I guess the assumption is that it's another pro poker player, but I might be jumping to conclusions. The special guest is not 100% confirmed yet, Bluejay warns, but it sounds pretty likely. How is he getting all these special guests, anyhow? Damn, the guy must get around.

    I was planning to go next Friday anyhow. ^^

    Thursday, October 20, 2005

    Holy Smokes!

    I haven't been slashdotted, I've been two plus two'ed!

    Unfortunately I can't access the forums from at work (filtering proxy server, you know) so I'll have to wait to get home to see what prompted this sudden traffic. Everyone seems to be going to the Satoh Tamao in the WSOP page, so that should be a hint.

    Fifty People!

    Just checked the JPPA web page, and they've now capped entries into the three games that Tony G will be playing in here, since they've hit 50 people. This is a LOT of people for the JPPA - I don't think the room will even seat that many! They've got four tables, as I recall, so I don't see how everyone is going to be able to play. Damn. I'll absolutely be on time for these, since my space will probably be gone if I'm late!

    This is a pretty big turnout for a guy I had not heard of until this. Also for a guy that most comments I have read have described as kind of an obnoxious jerk. If I'm at his table, I might end up his primary verbal target since most of the JPPA player's can't handle languages other than Japanese too well. But I think I can take it. Since I'm not terribly familiar with the guy, he'll end up being an obnoxious guy at the table who plays good poker. I think I can handle that.

    Monday, October 17, 2005

    Tony G talk

    Checking the web page more closely, Tony G will be giving a talk, answering questions, and doing photos and autographs from 4-6pm on the 3rd, then the tourney will start at 6pm.

    I'll go and take some photos - I might try loading Linux on my ipod and convert it to an audio recorder to record his talk. Might be interesting.

    Sunday, October 16, 2005

    Tony G

    I noticed a new blurb on the JPPA page today - European poker champion Tony G will be coming to Japan early in November, and will be playing in several tournament games at the JPPA Ueno poker room. This should be interesting, so I am planning to go at least one of the days he'll be playing.

    There will be games on Nov 3, 4, and 5. Thursday, Nov 3 is a national holiday, so it should be easy to go then. Friday's game is the Friday night Everest Poker sponsored game, and Saturday is the regular JPPA event. There will be a bounty on Tony G for each event to make things interesting.

    Each person to knock him out in the three games (assuming he is knocked out, I assume) will get an iPod Shuffle and t-shirt from the Japanese translation web page for Poker News. But, if you manage to knock him out in two consecutive games, you win a trip to Las Vegas and free entry into the Five Diamond World Poker Classic $1500 event on December 4, including airfare and 3 nights stay at the Bellagio. Whoa.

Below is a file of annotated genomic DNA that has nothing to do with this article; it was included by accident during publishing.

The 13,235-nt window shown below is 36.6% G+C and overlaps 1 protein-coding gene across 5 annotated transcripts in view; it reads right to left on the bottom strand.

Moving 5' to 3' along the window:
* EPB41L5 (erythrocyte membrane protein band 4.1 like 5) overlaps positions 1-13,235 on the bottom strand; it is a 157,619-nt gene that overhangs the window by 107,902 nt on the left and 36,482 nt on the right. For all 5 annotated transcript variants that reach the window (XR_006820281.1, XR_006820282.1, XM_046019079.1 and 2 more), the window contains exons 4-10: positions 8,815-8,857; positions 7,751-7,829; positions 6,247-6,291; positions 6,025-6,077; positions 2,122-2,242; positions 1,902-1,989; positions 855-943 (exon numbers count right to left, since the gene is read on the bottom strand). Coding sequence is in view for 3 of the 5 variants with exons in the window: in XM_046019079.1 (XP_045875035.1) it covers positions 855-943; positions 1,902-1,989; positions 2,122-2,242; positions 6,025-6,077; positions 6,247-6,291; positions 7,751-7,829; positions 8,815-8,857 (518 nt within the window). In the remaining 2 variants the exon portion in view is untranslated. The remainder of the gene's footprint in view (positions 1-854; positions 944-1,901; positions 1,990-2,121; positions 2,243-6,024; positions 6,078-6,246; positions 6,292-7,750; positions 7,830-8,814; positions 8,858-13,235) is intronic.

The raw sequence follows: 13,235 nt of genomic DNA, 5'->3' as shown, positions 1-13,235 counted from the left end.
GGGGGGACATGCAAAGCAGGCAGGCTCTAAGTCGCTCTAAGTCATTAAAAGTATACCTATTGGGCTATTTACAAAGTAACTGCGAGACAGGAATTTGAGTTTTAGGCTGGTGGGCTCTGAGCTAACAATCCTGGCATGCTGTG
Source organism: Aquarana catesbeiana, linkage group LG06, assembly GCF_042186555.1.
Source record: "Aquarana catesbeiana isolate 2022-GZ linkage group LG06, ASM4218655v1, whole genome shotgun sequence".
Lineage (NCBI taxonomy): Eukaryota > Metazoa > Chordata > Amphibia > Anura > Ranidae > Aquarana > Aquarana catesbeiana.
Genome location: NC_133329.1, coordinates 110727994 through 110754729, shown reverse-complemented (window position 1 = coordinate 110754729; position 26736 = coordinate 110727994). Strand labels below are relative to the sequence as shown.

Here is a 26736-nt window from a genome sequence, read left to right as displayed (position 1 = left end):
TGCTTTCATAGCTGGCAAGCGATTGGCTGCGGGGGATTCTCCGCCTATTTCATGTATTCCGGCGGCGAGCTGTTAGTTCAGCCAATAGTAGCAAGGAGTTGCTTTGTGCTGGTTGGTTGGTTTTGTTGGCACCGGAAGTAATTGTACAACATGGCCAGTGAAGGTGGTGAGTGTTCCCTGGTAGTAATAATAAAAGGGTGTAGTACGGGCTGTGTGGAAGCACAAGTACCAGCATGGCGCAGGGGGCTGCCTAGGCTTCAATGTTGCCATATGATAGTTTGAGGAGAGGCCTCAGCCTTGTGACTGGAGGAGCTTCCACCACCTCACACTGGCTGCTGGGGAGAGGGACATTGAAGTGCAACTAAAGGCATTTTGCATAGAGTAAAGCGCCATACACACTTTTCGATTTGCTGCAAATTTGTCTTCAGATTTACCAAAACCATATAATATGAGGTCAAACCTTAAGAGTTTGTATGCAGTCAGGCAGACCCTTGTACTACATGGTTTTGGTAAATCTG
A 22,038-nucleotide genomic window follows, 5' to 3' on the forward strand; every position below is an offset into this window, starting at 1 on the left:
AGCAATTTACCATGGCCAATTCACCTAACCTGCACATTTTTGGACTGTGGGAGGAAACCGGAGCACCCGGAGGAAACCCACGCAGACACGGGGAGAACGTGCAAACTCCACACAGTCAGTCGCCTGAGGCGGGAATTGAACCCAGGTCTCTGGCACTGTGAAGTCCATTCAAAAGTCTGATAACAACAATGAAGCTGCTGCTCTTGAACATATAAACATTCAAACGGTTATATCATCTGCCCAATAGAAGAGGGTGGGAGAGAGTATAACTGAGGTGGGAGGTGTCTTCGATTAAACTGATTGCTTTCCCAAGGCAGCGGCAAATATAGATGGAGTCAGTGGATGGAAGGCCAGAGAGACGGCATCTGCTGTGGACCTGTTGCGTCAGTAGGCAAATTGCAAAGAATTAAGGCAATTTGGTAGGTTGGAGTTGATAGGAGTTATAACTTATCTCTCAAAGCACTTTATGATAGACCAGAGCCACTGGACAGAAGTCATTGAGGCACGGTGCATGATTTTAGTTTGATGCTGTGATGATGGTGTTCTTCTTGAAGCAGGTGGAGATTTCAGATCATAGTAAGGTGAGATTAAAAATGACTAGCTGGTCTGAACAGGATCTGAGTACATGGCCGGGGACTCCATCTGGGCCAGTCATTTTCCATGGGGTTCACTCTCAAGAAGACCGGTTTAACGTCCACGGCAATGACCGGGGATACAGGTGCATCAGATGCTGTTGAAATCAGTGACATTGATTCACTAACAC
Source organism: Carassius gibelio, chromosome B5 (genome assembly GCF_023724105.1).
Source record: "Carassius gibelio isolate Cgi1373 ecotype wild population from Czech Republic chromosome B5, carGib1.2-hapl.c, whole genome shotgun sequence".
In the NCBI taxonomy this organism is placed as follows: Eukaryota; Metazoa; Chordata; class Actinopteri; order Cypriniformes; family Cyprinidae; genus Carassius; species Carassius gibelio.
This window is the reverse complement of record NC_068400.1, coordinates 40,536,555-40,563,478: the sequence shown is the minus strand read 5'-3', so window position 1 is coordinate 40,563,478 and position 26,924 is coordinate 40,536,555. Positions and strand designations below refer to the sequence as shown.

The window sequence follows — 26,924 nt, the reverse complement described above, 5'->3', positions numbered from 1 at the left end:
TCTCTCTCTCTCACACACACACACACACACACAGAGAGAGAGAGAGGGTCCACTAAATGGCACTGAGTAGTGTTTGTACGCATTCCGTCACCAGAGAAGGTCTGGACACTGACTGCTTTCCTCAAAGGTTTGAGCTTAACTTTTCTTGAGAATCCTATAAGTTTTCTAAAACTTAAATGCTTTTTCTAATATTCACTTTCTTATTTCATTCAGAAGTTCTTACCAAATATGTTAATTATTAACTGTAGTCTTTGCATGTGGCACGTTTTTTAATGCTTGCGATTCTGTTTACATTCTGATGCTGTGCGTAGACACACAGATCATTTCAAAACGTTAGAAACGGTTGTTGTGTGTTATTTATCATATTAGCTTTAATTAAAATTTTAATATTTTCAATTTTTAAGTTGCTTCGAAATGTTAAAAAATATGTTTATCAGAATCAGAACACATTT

And if you manage to knock him out in all three games, you win a trip to Las Vegas and free entry into the Five Diamond World Poker Classic $15000 event on December 12, including airfare and 3 nights stay at the Bellagio. Count the zeroes there, folks!

    I'm planning on going to at least one of the games and giving it a try. I have almost no chance to win, but the "pot odds" are so rich I have to at least give it a shot. And I imagine Tony G may be giving some poker talks or discussion, and it will be worth it just to meet him and see what he has to say. Should be fun.

    Saturday, October 15, 2005


    But I don't always suck that badly, really.

    Friday night I had a good time at the JPPA card room, in the Everest Poker sponsered tourney. I think there are another 2 or 3 weeks of the freerolls from the Everest-JPPA liason - a few more attempts to win free stuff! Why not? I'm dense but not crazy.

    I've been reading Volume 1 of Harrington on Holdem this week, which has been excellent. His discussion of different player types and how to play against them is much deeper and thought-provoking that anything else I have read so far. The discussion of table image and how others will perceive your play and respond to it has also given me a lot of food for thought these last days.

    The JPPA card room has mostly been filled with serious poker-playing Japanese men whenever I have been there. These guys are generally pretty good, take the game seriously, and play a tough game. But it does make the room a bit intimidating for newer players, especially women players. Duke, the bar with the regular poker games, has a more relaxed and open environment and has quite a few regular women players. But I'm seeing more women at the JPPA room the last few times I have been there. And I am all in favor of it!

    In fact, one new face I saw at the Ueno room was a new female player. A slim, female player with long legs, nice curves, cute face, and long straight hair. Yes sir, we need more players like this!

    She was pretty new to the game, it looked like - maybe it was the folding of hands after a bad flop but with no bet to her yet that gave it away. But she seemed to have a good time so hopefully we'll see her around again.